U.S. Snail Mail Introduced

snail-mail

On July 26, 1775, our great nation introduced the system allowing grandmothers to send $2 bills across the American landscape for centuries – the United States Postal Service.

The service, established the Second Continental Congress, was headed by the coolest founding father of all, and our nation’s first Postmaster General – Benjie Frank Franks. (Benjamin Franklin) This strengthened communication for colonists, merchants and magazine subscription recipients nation-wide.

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Up until this point in American history, correspondence was minimal. Most letters were written by British ledgers and left at taverns and inns for pick-up. Many carrier services would take multiple months to deliver a single birthday card.

“Happy Birthday Jimmy! Love, Grandma.”… “Mom! Grandma doesn’t even know when my birthday is!” It’s the snail mail Jimmy… the snail mail.

Benjamin Franklin made huge innovations to the postal service as one of the two postmaster generals selected to spearhead the department. (Obviously, this guy was a total boss.)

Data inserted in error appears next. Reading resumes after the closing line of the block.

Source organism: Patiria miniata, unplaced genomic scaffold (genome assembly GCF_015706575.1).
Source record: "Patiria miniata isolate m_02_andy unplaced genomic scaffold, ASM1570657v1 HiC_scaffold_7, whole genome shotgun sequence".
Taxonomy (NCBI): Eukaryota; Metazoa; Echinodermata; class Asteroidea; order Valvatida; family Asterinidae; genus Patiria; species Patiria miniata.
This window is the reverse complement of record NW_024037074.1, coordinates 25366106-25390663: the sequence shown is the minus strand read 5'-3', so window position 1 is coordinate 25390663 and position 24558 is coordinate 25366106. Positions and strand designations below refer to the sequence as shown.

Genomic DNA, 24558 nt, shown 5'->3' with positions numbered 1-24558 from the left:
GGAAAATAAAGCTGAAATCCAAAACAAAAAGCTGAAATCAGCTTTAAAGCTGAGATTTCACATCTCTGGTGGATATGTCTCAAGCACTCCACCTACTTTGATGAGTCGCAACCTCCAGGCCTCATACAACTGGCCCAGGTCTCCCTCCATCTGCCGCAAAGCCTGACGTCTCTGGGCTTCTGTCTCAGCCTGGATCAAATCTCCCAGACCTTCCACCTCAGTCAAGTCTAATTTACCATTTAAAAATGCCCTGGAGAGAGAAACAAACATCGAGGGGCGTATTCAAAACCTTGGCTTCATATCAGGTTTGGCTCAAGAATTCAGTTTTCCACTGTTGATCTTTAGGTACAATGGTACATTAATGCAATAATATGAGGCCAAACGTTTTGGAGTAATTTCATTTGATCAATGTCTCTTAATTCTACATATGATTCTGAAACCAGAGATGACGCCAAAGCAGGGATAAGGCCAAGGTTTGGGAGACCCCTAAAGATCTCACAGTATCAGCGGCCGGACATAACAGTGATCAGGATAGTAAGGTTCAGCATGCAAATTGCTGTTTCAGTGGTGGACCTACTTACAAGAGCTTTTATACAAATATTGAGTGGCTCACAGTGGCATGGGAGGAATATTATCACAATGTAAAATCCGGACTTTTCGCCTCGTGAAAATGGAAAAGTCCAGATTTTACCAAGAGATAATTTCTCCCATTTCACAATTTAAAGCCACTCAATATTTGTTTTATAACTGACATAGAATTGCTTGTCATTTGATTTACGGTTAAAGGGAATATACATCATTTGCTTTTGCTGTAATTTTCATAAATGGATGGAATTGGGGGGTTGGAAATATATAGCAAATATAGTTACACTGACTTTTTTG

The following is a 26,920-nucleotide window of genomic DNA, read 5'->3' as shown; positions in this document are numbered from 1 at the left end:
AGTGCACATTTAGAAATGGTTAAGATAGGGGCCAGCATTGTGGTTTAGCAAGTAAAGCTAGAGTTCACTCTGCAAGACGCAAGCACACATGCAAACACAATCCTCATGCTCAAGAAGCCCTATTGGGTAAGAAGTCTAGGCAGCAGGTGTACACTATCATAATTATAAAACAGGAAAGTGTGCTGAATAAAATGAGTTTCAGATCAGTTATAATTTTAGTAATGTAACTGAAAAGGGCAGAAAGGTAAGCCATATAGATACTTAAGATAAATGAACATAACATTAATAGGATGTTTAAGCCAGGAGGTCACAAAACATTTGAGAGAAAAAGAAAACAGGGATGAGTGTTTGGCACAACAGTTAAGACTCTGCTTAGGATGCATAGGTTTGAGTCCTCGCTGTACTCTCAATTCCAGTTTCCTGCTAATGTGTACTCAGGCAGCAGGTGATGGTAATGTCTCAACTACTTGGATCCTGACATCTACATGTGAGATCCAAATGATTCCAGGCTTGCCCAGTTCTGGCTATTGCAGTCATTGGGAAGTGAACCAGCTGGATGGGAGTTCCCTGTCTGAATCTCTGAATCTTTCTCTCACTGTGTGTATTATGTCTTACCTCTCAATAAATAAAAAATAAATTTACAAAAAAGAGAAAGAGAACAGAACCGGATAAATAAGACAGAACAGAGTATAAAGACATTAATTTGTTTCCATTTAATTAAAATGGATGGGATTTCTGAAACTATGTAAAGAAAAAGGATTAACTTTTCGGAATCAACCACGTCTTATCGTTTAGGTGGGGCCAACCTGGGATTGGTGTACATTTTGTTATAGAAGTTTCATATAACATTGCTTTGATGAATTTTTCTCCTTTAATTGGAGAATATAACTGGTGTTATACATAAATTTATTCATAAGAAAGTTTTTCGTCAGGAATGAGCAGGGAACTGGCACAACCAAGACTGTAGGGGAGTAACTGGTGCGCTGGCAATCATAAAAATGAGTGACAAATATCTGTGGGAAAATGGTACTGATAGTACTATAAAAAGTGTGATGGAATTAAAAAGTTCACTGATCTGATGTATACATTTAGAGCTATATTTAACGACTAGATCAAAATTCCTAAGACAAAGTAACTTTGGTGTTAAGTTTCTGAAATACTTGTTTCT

Franklin developed more efficient service routs, cut down on delivery time and even began to decide cargo limits by determining the weight and distance a package had to travel. You’re welcome UPS… the hard part is already done.

Franklin held his postmaster job until 1776, when he was sent to France as a diplomat. He had developed an exponentially improved, with routes leading from Florida to Maine and more fluid services between the colonies and the newly ousted queen.

President George Washington appointed Samuel Osgood as the first postmaster general of the American nation under the new U.S. constitution in 1789. (Not as cool as Benjie Franks, but we’ll give him a whirl.)

The ladies loved Franklin.


Now, the United States Post Office is the largest civilian employer in the country, with more than 700,000 workers. The postal service handles 44 percent of the worlds cards and letters, and delivers 212 billion pieces of mail each year to more than 40,000 post offices. That’s a lot of snails!



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